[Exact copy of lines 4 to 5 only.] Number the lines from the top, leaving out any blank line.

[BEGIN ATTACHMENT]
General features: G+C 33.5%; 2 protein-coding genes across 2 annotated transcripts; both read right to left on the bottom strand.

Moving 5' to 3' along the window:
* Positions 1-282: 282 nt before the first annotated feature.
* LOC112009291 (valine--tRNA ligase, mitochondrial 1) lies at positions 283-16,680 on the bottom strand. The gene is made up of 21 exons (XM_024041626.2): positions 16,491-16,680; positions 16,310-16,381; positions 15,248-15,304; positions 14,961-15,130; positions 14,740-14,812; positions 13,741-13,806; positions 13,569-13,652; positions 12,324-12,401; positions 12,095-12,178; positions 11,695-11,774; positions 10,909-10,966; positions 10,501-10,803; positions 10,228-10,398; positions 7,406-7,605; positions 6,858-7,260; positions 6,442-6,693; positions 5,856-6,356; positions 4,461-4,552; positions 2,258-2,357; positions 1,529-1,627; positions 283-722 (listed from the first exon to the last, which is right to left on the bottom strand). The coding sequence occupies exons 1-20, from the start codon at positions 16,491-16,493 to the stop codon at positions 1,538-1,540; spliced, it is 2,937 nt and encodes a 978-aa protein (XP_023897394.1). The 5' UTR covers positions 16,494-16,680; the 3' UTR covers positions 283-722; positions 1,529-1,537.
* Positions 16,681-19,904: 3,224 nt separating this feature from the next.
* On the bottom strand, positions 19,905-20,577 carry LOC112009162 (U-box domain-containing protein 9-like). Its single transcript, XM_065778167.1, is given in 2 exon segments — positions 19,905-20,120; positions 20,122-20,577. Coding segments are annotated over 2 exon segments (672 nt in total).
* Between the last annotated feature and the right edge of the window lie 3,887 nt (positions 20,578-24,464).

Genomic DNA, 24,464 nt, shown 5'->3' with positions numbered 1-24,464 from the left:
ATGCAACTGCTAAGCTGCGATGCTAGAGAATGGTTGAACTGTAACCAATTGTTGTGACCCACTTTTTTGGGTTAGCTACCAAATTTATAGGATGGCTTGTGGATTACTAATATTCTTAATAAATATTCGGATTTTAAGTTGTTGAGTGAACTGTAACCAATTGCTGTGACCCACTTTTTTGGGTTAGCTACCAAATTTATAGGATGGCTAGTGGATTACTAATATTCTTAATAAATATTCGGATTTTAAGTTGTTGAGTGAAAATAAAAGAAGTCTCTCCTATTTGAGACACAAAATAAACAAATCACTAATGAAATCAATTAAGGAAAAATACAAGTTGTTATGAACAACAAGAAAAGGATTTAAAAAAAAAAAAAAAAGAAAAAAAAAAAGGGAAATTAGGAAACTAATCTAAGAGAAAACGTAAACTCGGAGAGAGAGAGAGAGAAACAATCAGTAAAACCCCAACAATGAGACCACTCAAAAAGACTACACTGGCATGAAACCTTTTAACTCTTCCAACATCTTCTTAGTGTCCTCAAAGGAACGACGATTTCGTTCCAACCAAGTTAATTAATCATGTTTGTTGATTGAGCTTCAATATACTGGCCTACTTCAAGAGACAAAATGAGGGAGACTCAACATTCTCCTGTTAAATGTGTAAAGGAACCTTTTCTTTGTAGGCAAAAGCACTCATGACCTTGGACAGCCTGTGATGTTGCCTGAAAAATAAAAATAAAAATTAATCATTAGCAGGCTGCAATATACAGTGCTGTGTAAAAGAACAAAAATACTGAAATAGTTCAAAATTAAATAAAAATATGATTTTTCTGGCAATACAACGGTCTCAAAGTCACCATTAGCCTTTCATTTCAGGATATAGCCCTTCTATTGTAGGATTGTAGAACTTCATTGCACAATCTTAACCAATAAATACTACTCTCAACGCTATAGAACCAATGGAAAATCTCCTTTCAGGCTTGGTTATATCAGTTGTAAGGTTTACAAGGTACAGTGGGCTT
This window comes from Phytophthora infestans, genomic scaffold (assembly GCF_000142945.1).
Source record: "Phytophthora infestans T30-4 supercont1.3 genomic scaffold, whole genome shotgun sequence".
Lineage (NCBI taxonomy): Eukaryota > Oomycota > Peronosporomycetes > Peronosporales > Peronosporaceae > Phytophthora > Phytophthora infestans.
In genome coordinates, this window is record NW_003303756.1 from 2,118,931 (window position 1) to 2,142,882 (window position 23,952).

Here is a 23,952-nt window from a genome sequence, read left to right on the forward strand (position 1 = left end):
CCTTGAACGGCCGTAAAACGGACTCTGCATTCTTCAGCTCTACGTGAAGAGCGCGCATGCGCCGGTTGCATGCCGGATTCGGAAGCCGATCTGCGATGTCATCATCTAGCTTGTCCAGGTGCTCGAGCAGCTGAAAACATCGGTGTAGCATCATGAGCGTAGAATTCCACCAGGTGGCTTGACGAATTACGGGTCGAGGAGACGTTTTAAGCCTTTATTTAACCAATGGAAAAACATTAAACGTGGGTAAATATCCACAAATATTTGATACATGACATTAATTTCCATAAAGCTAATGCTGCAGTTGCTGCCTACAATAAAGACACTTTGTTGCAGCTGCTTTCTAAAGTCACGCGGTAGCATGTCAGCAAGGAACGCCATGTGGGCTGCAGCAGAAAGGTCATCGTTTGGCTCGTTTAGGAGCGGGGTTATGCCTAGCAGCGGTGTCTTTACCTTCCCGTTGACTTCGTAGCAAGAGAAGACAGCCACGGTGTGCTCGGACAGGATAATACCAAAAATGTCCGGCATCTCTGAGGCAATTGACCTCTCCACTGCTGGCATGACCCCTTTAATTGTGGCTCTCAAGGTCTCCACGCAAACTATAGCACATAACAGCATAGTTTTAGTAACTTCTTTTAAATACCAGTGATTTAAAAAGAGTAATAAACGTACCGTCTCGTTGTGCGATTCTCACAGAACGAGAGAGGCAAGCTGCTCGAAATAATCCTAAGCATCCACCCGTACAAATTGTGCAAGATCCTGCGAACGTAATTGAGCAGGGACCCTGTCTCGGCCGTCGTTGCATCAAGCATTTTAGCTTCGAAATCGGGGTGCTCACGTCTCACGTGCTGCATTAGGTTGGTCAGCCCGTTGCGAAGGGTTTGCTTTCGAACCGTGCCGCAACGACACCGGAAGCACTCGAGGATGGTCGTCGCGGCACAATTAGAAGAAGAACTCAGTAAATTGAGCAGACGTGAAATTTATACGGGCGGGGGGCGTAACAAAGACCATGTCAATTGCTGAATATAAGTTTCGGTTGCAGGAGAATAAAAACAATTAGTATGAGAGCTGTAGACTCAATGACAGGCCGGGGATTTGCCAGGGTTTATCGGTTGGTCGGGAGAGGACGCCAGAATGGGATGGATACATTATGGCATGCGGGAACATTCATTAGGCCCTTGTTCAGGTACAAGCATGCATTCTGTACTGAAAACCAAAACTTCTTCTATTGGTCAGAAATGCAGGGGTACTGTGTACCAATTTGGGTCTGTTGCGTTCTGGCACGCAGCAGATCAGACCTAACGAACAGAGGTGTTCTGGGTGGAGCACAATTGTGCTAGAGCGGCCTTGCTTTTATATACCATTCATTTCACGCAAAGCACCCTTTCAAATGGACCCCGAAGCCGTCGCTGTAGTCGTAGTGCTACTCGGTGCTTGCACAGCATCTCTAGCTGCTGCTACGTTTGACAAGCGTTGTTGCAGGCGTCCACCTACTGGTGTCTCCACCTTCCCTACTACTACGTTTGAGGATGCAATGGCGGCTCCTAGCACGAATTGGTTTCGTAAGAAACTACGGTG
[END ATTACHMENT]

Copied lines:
* LOC112009291 (valine--tRNA ligase, mitochondrial 1) lies at positions 283-16,680 on the bottom strand. The gene is made up of 21 exons (XM_024041626.2): positions 16,491-16,680; positions 16,310-16,381; positions 15,248-15,304; positions 14,961-15,130; positions 14,740-14,812; positions 13,741-13,806; positions 13,569-13,652; positions 12,324-12,401; positions 12,095-12,178; positions 11,695-11,774; positions 10,909-10,966; positions 10,501-10,803; positions 10,228-10,398; positions 7,406-7,605; positions 6,858-7,260; positions 6,442-6,693; positions 5,856-6,356; positions 4,461-4,552; positions 2,258-2,357; positions 1,529-1,627; positions 283-722 (listed from the first exon to the last, which is right to left on the bottom strand). The coding sequence occupies exons 1-20, from the start codon at positions 16,491-16,493 to the stop codon at positions 1,538-1,540; spliced, it is 2,937 nt and encodes a 978-aa protein (XP_023897394.1). The 5' UTR covers positions 16,494-16,680; the 3' UTR covers positions 283-722; positions 1,529-1,537.
* Positions 16,681-19,904: 3,224 nt separating this feature from the next.